¶ 10 Cerro's counsel next addressed plaintiffs' allegation that it had failed to produce a privilege log for its ESI discovery. Cerro explained that as of August 2017, counsel for both parties had discussed a process for identifying potentially privileged or confidential ESI materials. According to Cerro's pleadings and its arguments before the court, Cerro identified custodians from within its company who might be in possession of information responsive to plaintiffs' discovery requests. Cerro then segregated approximately three million ESI documents and used several search terms to examine the contents of the ESI to identify any documents that might be subject to attorney-client privilege or work product privilege. Using these search terms, Cerro then culled the privileged documents and produced the remaining non-privileged documents to plaintiffs. Cerro claimed it had produced a list of the search terms to plaintiffs' counsel. Cerro represented to the court that plaintiffs had not objected to this process or to the storage of the collected data, but had waited until June 25, 2019, only 16 days before the trial setting, to request a privilege log.
¶ 11 In further support of Cerro's argument, the court heard from attorney Jeffrey Spoerk, one of Cerro's attorneys. Spoerk stated that on September 1, 2017, he had a discussion with an attorney representing plaintiffs. Spoerk indicated that he had fully explained the process to plaintiffs' counsel, who voiced no opposition at that time. Cerro further explained that its lawyers spot checked samples of the retained documents to make sure that the search terms revealed validly withheld documents.
¶ 12 Plaintiffs' counsel argued that Cerro was reminded in March 2019, prior to the start of another trial, that Cerro had failed to produce any ESI. In response, Cerro's counsel indicated that when asked in March 2019, Cerro informed plaintiffs' counsel that it was screening its ESI for privileged communications using search terms and that Cerro was not preparing a document-by-document privilege log. Cerro again claimed that plaintiffs had not objected to this process in March, nor had they requested a privilege log at that time. Cerro's counsel also noted that plaintiffs' motion for sanctions did not contain any certification by plaintiffs' counsel that the parties had attempted to resolve the discovery dispute through the “meet and confer” process, as required by Supreme Court Rule 201(k), nor had plaintiffs filed a motion to compel prior to filing their motion for sanctions.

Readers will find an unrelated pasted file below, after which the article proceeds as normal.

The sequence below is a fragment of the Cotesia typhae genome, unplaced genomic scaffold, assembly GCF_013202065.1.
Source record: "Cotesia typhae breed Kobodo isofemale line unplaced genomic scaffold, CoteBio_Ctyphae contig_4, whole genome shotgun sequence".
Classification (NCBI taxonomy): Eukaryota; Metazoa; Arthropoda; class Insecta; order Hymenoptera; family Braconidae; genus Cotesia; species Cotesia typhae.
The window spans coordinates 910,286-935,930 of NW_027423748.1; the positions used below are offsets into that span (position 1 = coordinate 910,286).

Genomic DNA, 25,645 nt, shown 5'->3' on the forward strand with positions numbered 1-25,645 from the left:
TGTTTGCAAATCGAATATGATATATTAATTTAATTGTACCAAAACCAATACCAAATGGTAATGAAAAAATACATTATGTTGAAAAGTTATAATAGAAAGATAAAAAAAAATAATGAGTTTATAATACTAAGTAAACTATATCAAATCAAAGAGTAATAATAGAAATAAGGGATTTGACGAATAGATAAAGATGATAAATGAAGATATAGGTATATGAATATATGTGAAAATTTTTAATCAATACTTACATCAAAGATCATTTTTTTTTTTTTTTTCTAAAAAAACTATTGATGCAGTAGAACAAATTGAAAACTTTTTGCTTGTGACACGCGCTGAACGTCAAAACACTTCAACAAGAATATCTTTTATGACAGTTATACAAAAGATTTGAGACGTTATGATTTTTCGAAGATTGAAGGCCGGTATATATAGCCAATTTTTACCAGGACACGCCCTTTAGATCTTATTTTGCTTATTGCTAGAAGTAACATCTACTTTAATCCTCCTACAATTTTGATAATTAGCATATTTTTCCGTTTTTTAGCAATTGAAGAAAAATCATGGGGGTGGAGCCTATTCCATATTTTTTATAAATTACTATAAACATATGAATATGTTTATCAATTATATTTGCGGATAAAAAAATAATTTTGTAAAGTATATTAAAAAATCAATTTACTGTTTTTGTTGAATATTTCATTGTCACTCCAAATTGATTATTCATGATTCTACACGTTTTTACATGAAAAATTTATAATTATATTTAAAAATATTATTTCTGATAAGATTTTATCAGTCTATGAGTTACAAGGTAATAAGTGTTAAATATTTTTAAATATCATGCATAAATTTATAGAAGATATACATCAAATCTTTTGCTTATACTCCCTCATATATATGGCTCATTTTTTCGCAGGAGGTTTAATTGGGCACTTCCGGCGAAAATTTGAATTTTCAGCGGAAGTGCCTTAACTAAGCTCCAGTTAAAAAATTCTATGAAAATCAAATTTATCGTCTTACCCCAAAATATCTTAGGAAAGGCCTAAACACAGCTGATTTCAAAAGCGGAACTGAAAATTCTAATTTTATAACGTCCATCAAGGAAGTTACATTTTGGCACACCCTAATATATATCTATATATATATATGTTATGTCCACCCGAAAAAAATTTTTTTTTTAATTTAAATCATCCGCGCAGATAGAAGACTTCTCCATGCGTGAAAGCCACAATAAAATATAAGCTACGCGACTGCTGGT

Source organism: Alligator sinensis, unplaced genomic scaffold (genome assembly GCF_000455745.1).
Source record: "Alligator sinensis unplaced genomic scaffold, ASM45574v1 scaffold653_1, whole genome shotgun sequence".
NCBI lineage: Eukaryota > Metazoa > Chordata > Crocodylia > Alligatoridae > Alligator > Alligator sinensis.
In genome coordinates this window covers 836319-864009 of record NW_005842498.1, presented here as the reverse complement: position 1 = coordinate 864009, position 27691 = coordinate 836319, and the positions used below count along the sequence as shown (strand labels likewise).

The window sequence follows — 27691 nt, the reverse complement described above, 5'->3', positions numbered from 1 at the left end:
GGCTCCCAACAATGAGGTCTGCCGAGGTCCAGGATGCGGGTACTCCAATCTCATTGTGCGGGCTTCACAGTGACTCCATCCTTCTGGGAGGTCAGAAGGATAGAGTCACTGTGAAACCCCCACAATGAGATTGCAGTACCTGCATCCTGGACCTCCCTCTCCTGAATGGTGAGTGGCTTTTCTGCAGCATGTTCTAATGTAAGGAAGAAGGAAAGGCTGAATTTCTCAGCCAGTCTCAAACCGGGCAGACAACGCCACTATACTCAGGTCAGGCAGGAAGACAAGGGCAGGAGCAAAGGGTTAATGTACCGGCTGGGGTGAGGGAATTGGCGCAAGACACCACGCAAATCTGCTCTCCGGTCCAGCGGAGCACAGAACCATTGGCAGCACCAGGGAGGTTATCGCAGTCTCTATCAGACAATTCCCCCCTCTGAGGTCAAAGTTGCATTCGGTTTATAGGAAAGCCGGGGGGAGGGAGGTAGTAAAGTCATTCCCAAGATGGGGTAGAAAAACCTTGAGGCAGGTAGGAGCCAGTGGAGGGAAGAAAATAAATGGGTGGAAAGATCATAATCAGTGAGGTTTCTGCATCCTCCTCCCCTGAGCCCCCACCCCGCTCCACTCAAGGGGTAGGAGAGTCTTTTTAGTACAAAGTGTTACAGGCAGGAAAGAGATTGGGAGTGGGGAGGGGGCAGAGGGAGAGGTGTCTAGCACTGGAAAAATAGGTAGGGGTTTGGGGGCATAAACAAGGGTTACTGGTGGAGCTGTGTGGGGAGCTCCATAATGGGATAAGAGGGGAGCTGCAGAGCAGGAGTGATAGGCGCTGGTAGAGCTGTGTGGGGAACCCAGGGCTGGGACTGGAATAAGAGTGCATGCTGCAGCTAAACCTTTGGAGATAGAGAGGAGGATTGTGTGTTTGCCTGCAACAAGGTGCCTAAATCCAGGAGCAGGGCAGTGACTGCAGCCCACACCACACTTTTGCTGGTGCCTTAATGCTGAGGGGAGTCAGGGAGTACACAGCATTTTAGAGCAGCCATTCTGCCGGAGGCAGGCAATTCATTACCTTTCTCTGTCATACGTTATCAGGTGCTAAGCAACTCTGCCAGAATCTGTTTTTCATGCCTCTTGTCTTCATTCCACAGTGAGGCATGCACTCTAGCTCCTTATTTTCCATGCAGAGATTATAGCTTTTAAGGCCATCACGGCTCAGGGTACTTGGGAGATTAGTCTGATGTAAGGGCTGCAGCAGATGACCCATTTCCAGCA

¶ 13 Plaintiffs' counsel indicated that the remedy it was requesting was an order requiring Cerro to produce all ESI documents withheld under a claim of privilege to plaintiffs' counsel so that counsel could review them. Cerro's counsel argued that because plaintiffs had agreed to Cerro's proposed method for identifying privileged ESI materials, plaintiffs should be estopped from using the lack of a privilege log as a basis for such a severe discovery sanction. In addition, as a part of its responsive pleading, Cerro argued that plaintiffs had not satisfied the factors necessary for the imposition of such a drastic sanction as a default judgment.